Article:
The model has been used in experimental mode for several months and has accurately forecast the timing of recent space weather events. NOAA began running the new model on its supercomputers officially on September 30.


Story Source:

The above story is based on materials provided by National Oceanic and Atmospheric Administration. Note: Materials may be edited for content and length.


Cite This Page:

National Oceanic and Atmospheric Administration. "Space weather prediction model improves forecasting." ScienceDaily. ScienceDaily, 13 December 2011. <www.sciencedaily.com/releases/2011/10/111020145108.htm>.
National Oceanic and Atmospheric Administration. (2011, December 13). Space weather prediction model improves forecasting. ScienceDaily. Retrieved October 1, 2014 from www.sciencedaily.com/releases/2011/10/111020145108.htm
National Oceanic and Atmospheric Administration. "Space weather prediction model improves forecasting." ScienceDaily. www.sciencedaily.com/releases/2011/10/111020145108.htm (accessed October 1, 2014).

Share This



More Earth & Climate News

Wednesday, October 1, 2014

Featured Research

from universities, journals, and other organizations


Featured Videos

from AP, Reuters, AFP, and other news services

Raw: 12 More Bodies Found on Japan Volcano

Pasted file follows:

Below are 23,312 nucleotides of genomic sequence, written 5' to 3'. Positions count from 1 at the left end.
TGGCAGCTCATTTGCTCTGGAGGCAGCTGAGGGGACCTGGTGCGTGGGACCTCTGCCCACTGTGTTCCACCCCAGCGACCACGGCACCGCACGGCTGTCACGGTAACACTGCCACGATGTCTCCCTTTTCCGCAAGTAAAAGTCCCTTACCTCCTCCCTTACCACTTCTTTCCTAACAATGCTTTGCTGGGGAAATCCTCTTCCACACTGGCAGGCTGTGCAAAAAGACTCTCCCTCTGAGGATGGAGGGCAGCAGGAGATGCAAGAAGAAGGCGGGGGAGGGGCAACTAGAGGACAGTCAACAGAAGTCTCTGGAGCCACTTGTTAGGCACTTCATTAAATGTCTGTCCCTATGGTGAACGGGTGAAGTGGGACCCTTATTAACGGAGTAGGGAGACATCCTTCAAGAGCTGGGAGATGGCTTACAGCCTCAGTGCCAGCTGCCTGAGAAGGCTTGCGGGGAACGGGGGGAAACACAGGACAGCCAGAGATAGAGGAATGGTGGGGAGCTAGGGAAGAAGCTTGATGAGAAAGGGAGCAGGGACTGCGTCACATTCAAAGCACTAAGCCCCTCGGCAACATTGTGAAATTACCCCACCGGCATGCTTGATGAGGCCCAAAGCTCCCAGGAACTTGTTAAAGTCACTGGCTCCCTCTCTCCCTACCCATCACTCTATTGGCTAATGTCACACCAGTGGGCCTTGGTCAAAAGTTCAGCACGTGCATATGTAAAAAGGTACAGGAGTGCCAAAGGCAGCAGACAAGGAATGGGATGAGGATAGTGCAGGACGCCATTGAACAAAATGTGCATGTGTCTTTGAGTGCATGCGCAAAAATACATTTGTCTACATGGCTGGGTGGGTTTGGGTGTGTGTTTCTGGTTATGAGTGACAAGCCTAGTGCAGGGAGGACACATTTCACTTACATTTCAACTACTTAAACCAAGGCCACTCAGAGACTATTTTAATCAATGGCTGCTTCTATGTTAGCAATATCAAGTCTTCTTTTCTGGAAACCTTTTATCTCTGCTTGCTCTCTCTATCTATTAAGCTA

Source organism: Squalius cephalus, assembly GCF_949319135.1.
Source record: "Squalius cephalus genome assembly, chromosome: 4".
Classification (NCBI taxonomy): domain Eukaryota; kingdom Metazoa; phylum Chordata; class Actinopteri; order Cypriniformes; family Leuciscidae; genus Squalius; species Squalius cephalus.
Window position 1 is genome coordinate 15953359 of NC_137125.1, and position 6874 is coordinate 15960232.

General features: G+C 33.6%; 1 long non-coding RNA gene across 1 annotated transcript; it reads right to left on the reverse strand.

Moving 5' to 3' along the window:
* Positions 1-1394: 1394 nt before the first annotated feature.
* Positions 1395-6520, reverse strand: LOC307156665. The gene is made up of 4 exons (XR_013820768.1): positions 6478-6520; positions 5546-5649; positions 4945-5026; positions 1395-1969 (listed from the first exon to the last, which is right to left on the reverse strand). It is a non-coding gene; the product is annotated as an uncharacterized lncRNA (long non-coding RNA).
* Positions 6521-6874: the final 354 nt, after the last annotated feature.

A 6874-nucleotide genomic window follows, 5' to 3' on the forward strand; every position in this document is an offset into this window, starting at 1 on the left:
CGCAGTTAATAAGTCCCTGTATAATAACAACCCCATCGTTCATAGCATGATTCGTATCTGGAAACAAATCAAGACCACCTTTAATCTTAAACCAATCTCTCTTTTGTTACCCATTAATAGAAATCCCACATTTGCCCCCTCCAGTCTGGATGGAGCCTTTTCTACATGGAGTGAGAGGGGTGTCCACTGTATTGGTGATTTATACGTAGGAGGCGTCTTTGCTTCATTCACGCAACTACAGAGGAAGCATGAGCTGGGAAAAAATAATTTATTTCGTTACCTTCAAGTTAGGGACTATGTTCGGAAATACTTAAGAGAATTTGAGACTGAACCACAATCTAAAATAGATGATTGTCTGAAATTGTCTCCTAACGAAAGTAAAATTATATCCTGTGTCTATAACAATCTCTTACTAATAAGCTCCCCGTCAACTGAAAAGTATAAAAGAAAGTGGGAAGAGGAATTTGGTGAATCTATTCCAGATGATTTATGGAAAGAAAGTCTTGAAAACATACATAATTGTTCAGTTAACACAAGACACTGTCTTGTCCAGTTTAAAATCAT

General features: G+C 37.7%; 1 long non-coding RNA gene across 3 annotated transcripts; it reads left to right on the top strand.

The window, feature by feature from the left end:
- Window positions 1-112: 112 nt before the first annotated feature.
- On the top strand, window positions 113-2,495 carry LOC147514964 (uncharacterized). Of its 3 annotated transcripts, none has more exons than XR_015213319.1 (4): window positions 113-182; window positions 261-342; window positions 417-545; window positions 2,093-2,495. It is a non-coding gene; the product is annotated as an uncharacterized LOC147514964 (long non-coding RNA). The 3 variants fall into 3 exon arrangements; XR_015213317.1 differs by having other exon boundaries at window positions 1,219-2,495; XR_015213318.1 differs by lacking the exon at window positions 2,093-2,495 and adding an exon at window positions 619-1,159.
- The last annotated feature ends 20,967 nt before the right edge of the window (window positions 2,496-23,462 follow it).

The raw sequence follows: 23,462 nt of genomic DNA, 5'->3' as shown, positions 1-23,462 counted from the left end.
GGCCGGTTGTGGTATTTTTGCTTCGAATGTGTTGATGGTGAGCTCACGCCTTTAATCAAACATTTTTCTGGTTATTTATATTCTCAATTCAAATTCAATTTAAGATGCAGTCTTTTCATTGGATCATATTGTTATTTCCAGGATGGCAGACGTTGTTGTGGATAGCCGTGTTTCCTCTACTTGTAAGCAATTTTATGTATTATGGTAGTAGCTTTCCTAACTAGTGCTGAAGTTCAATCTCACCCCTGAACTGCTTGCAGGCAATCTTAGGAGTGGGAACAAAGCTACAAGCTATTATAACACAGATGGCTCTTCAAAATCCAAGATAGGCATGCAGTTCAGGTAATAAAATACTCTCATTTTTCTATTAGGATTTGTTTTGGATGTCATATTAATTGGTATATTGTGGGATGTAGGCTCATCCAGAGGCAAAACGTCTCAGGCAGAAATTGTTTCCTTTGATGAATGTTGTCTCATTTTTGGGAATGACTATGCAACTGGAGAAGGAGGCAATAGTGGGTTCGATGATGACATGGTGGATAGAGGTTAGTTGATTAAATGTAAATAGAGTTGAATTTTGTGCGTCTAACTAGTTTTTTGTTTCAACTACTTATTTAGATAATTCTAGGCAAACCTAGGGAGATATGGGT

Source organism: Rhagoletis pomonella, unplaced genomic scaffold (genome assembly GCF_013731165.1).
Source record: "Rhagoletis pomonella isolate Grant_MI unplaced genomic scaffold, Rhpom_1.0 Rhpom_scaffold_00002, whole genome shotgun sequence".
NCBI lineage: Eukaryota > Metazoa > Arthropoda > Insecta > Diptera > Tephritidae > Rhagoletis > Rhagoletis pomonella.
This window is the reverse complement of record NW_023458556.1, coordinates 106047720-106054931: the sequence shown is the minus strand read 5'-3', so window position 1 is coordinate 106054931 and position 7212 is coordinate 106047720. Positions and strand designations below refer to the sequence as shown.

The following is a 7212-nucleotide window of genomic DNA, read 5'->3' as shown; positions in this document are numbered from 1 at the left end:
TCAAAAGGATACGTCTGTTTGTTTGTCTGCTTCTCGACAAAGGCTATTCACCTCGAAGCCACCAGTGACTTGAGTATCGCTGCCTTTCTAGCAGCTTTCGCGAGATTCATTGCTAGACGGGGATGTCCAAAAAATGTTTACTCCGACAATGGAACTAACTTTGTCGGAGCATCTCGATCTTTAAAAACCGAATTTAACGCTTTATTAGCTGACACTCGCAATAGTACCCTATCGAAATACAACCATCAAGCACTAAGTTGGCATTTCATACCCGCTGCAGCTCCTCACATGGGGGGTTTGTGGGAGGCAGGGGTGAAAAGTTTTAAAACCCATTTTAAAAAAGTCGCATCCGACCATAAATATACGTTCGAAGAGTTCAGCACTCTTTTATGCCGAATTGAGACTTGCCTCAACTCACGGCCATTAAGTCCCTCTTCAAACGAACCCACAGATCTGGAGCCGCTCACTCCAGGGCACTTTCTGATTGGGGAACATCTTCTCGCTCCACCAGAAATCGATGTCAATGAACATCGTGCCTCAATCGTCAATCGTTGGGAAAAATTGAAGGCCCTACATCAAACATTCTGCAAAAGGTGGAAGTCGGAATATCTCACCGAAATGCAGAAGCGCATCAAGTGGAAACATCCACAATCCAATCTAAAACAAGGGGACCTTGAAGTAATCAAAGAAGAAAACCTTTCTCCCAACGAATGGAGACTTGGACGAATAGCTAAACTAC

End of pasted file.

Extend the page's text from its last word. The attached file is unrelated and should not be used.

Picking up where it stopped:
Raw: 12 More Bodies Found on Japan Volcano

AP (Oct. 1, 2014) — A dozen more bodies were found Wednesday as Japanese rescuers resumed efforts to find survivors and retrieve bodies of those trapped by Mount Ontake's eruption. (Oct. 1) Video provided by AP
Powered by NewsLook.com
Cultural Learning In Wild Chimps Observed For The First Time

Cultural Learning In Wild Chimps Observed For The First Time

Newsy (Oct. 1, 2014) — Cultural transmission — the passing of knowledge from one animal to another — has been caught on camera with chimps teaching other chimps. Video provided by Newsy
Powered by NewsLook.com
Raw: Trapped Scientist Rescued from Cave in Peru

Raw: Trapped Scientist Rescued from Cave in Peru

AP (Oct. 1, 2014) — A Spanish scientist, who spent 12 days trapped about 1300 feet underground in a cave in Peru's remote Amazon region, was rescued on Tuesday. (Oct. 1) Video provided by AP
Powered by NewsLook.com
Media, Industry Groups React To Calif. Plastic Bag Ban

Media, Industry Groups React To Calif. Plastic Bag Ban

Newsy (Sep. 30, 2014) — California is the first state in the country to ban single-use plastic bags in grocery, liquor and convenience stores. Video provided by Newsy
Powered by NewsLook.com

Search ScienceDaily

Number of stories in archives: 140,361

Find with keyword(s):
 
Enter a keyword or phrase to search ScienceDaily for related topics and research stories.

Save/Print:
Share:  

Breaking News:

Strange & Offbeat Stories

 

Plants & Animals

Earth & Climate

Fossils & Ruins

In Other News

... from NewsDaily.com

Science News

Health News

Environment News

Technology News



Save/Print:
Share:  

Free Subscriptions


Get the latest science news with ScienceDaily's free email newsletters, updated daily and weekly. Or view hourly updated newsfeeds in your RSS reader:

Get Social & Mobile


Keep up to date with the latest news from ScienceDaily via social networks and mobile apps:

Have Feedback?


Tell us what you think of ScienceDaily -- we welcome both positive and negative comments. Have any problems using the site? Questions?
Mobile iPhone Android Web
Follow Facebook Twitter Google+
Subscribe RSS Feeds Email Newsletters
Latest Headlines Health & Medicine Mind & Brain Space & Time Matter & Energy Computers & Math Plants & Animals Earth & Climate Fossils & Ruins